Members of the Lethbridge community gathered at the Galt Museum on Tuesday evening to ask questions and voice their concerns to members of the Lethbridge Police Service and the Lethbridge Police Commission. The information will be used for the service’s 2023 to 2026 Business Strategic Plan. Last year the service received over 36,000 calls and a majority of the calls were for disturbance and nuisance issues, suspicious persons, trespassing, theft, and public service. LPS Chief Shahin Mehdizadeh says crime trends in the city dropped by 8 per cent in 2021.
“We have seen reduction in crime on the northside, southside, and westside. In the downtown area crime has creeped up a little bit from what we hear and have within our analytics. This is the information I want to share with the public to make sure they are fully aware of what’s going on in the city. For the most part the majority of the crime types have been on the decline, except for we had an increase in break and enters.”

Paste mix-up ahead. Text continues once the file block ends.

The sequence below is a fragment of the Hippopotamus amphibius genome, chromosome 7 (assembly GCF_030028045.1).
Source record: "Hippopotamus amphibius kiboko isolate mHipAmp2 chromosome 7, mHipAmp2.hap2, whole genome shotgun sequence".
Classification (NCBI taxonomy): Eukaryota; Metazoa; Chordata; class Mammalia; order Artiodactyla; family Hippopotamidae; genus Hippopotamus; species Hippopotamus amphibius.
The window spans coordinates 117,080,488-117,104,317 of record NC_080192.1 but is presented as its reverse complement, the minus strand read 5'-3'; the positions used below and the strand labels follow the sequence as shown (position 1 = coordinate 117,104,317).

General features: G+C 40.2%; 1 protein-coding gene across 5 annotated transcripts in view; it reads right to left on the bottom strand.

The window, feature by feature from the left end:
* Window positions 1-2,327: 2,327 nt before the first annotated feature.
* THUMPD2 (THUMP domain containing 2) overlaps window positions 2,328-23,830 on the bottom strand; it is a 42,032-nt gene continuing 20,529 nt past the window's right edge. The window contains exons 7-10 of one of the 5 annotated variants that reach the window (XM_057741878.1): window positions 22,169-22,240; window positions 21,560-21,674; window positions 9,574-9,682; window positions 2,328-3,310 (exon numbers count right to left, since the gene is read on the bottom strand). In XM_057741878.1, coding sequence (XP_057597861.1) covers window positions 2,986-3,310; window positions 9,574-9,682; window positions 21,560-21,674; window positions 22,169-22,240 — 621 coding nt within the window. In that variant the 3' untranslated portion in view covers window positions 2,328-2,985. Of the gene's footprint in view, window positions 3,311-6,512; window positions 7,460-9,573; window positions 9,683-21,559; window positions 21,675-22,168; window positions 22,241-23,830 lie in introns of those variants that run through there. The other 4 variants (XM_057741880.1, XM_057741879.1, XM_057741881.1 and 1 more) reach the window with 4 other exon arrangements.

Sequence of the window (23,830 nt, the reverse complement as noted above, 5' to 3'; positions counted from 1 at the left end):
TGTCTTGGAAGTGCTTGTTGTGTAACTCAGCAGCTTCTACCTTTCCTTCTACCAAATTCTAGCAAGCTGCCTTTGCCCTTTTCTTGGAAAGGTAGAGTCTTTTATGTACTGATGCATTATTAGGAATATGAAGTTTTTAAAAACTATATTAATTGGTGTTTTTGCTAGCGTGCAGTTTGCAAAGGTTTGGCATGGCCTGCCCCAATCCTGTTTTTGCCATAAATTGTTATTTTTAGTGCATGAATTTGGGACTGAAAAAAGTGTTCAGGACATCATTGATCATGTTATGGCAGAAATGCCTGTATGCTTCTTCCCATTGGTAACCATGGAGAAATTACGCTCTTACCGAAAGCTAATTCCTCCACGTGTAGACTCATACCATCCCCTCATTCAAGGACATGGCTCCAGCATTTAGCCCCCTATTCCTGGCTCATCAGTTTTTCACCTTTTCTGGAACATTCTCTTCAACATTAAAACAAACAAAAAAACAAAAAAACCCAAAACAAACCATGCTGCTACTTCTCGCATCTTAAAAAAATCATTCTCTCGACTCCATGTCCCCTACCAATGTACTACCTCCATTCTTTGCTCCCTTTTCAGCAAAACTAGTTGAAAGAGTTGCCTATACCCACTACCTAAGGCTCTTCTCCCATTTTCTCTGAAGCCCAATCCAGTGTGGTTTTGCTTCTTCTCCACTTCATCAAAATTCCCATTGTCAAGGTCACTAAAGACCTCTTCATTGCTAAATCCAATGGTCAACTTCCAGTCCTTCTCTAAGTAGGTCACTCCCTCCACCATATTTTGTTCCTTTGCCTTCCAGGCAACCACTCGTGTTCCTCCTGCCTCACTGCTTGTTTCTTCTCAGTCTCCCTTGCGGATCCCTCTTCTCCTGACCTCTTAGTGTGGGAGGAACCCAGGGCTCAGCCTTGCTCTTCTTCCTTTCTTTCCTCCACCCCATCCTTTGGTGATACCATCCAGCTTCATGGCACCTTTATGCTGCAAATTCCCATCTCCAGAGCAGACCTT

Mehdizadeh says that community engagement was strong during the night and there are now plans for four other town halls later this year. Of the 36,000 calls, 99.5 per cent of them were done without the use of force. 209 subjects were not injured at all when force was used, 24 sustained minor injuries did not require treatment and 13 received out-patient treatment for injuries such as canine bites. This information comes from the Subject Behaviour Officer Response Report from the LPS.
In 2021, 40 per cent of the cases where force was used involved subjects who were perceived as being agitated or intoxicated by alcohol or drugs, 28 per cent were in a state of crisis, 19 per cent had, or were reported to have, access to weapons and eight per cent were believed to be suffering from mental illness.